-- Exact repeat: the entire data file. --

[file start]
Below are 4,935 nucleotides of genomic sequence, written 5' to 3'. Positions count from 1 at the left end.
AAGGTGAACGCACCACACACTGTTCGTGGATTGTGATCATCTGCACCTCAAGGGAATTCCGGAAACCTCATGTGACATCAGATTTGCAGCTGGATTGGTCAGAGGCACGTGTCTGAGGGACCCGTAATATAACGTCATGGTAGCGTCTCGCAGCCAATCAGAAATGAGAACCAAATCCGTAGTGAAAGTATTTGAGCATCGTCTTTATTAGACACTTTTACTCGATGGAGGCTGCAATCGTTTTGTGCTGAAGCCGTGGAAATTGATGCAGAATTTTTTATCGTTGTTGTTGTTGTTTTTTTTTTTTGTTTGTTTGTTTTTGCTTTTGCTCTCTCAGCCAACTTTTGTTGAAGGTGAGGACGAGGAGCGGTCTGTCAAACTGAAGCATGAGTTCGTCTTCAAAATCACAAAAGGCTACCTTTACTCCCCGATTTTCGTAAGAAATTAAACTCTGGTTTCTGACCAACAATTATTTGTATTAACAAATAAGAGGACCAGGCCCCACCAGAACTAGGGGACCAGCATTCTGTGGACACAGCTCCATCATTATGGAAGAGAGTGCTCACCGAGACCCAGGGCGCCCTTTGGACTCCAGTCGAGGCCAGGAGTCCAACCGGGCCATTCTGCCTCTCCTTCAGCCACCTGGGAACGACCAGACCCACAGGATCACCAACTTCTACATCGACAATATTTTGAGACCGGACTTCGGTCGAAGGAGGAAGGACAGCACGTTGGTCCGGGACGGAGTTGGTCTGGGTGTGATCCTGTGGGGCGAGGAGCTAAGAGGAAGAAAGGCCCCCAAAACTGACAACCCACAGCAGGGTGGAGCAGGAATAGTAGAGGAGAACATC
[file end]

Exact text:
Below are 4,935 nucleotides of genomic sequence, written 5' to 3'. Positions count from 1 at the left end.
AAGGTGAACGCACCACACACTGTTCGTGGATTGTGATCATCTGCACCTCAAGGGAATTCCGGAAACCTCATGTGACATCAGATTTGCAGCTGGATTGGTCAGAGGCACGTGTCTGAGGGACCCGTAATATAACGTCATGGTAGCGTCTCGCAGCCAATCAGAAATGAGAACCAAATCCGTAGTGAAAGTATTTGAGCATCGTCTTTATTAGACACTTTTACTCGATGGAGGCTGCAATCGTTTTGTGCTGAAGCCGTGGAAATTGATGCAGAATTTTTTATCGTTGTTGTTGTTGTTTTTTTTTTTTGTTTGTTTGTTTTTGCTTTTGCTCTCTCAGCCAACTTTTGTTGAAGGTGAGGACGAGGAGCGGTCTGTCAAACTGAAGCATGAGTTCGTCTTCAAAATCACAAAAGGCTACCTTTACTCCCCGATTTTCGTAAGAAATTAAACTCTGGTTTCTGACCAACAATTATTTGTATTAACAAATAAGAGGACCAGGCCCCACCAGAACTAGGGGACCAGCATTCTGTGGACACAGCTCCATCATTATGGAAGAGAGTGCTCACCGAGACCCAGGGCGCCCTTTGGACTCCAGTCGAGGCCAGGAGTCCAACCGGGCCATTCTGCCTCTCCTTCAGCCACCTGGGAACGACCAGACCCACAGGATCACCAACTTCTACATCGACAATATTTTGAGACCGGACTTCGGTCGAAGGAGGAAGGACAGCACGTTGGTCCGGGACGGAGTTGGTCTGGGTGTGATCCTGTGGGGCGAGGAGCTAAGAGGAAGAAAGGCCCCCAAAACTGACAACCCACAGCAGGGTGGAGCAGGAATAGTAGAGGAGAACATC